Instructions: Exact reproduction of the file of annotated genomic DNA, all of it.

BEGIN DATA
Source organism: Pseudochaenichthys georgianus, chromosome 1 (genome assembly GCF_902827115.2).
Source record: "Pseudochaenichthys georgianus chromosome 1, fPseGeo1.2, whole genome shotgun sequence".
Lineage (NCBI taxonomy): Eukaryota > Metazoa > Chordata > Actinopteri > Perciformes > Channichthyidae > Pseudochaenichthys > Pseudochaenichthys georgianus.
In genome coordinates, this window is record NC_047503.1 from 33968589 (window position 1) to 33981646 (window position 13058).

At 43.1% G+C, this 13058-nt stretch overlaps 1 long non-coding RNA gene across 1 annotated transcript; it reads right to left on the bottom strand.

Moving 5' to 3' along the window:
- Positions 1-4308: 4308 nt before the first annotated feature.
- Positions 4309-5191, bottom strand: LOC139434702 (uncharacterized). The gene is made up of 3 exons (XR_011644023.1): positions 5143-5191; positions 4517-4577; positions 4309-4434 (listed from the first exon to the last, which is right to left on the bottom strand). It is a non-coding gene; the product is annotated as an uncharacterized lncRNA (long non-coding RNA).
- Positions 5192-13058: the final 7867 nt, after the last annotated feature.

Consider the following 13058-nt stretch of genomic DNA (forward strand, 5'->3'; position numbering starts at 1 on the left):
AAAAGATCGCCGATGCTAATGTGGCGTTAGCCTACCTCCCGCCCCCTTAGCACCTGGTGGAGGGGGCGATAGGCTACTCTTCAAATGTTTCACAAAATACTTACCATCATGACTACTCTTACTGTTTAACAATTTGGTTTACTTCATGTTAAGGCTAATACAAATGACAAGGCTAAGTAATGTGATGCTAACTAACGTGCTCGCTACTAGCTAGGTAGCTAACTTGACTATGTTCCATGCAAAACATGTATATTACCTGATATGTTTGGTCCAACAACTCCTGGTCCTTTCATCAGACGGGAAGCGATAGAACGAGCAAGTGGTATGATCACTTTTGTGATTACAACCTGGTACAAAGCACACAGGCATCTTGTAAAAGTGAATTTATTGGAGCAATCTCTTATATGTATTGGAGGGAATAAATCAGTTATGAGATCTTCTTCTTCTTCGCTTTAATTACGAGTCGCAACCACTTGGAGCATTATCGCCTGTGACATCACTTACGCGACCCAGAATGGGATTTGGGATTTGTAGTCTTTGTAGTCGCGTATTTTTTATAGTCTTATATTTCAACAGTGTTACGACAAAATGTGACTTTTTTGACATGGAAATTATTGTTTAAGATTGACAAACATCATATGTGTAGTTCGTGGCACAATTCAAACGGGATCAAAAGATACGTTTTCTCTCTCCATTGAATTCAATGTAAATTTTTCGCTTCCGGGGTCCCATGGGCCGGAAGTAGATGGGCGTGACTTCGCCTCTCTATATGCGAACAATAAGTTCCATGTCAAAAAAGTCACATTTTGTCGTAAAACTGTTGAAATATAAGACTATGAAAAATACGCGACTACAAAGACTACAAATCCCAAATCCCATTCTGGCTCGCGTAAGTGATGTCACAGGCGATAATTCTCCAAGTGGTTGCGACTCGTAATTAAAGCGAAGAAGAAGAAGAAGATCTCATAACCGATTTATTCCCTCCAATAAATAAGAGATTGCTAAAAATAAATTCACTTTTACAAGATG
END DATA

Source organism: Pseudochaenichthys georgianus, chromosome 1 (genome assembly GCF_902827115.2).
Source record: "Pseudochaenichthys georgianus chromosome 1, fPseGeo1.2, whole genome shotgun sequence".
Lineage (NCBI taxonomy): Eukaryota > Metazoa > Chordata > Actinopteri > Perciformes > Channichthyidae > Pseudochaenichthys > Pseudochaenichthys georgianus.
In genome coordinates, this window is record NC_047503.1 from 33968589 (window position 1) to 33981646 (window position 13058).

At 43.1% G+C, this 13058-nt stretch overlaps 1 long non-coding RNA gene across 1 annotated transcript; it reads right to left on the bottom strand.

Moving 5' to 3' along the window:
- Positions 1-4308: 4308 nt before the first annotated feature.
- Positions 4309-5191, bottom strand: LOC139434702 (uncharacterized). The gene is made up of 3 exons (XR_011644023.1): positions 5143-5191; positions 4517-4577; positions 4309-4434 (listed from the first exon to the last, which is right to left on the bottom strand). It is a non-coding gene; the product is annotated as an uncharacterized lncRNA (long non-coding RNA).
- Positions 5192-13058: the final 7867 nt, after the last annotated feature.

Consider the following 13058-nt stretch of genomic DNA (forward strand, 5'->3'; position numbering starts at 1 on the left):
AAAAGATCGCCGATGCTAATGTGGCGTTAGCCTACCTCCCGCCCCCTTAGCACCTGGTGGAGGGGGCGATAGGCTACTCTTCAAATGTTTCACAAAATACTTACCATCATGACTACTCTTACTGTTTAACAATTTGGTTTACTTCATGTTAAGGCTAATACAAATGACAAGGCTAAGTAATGTGATGCTAACTAACGTGCTCGCTACTAGCTAGGTAGCTAACTTGACTATGTTCCATGCAAAACATGTATATTACCTGATATGTTTGGTCCAACAACTCCTGGTCCTTTCATCAGACGGGAAGCGATAGAACGAGCAAGTGGTATGATCACTTTTGTGATTACAACCTGGTACAAAGCACACAGGCATCTTGTAAAAGTGAATTTATTGGAGCAATCTCTTATATGTATTGGAGGGAATAAATCAGTTATGAGATCTTCTTCTTCTTCGCTTTAATTACGAGTCGCAACCACTTGGAGCATTATCGCCTGTGACATCACTTACGCGACCCAGAATGGGATTTGGGATTTGTAGTCTTTGTAGTCGCGTATTTTTTATAGTCTTATATTTCAACAGTGTTACGACAAAATGTGACTTTTTTGACATGGAAATTATTGTTTAAGATTGACAAACATCATATGTGTAGTTCGTGGCACAATTCAAACGGGATCAAAAGATACGTTTTCTCTCTCCATTGAATTCAATGTAAATTTTTCGCTTCCGGGGTCCCATGGGCCGGAAGTAGATGGGCGTGACTTCGCCTCTCTATATGCGAACAATAAGTTCCATGTCAAAAAAGTCACATTTTGTCGTAAAACTGTTGAAATATAAGACTATGAAAAATACGCGACTACAAAGACTACAAATCCCAAATCCCATTCTGGCTCGCGTAAGTGATGTCACAGGCGATAATTCTCCAAGTGGTTGCGACTCGTAATTAAAGCGAAGAAGAAGAAGAAGATCTCATAACCGATTTATTCCCTCCAATAAATAAGAGATTGCTAAAAATAAATTCACTTTTACAAGATG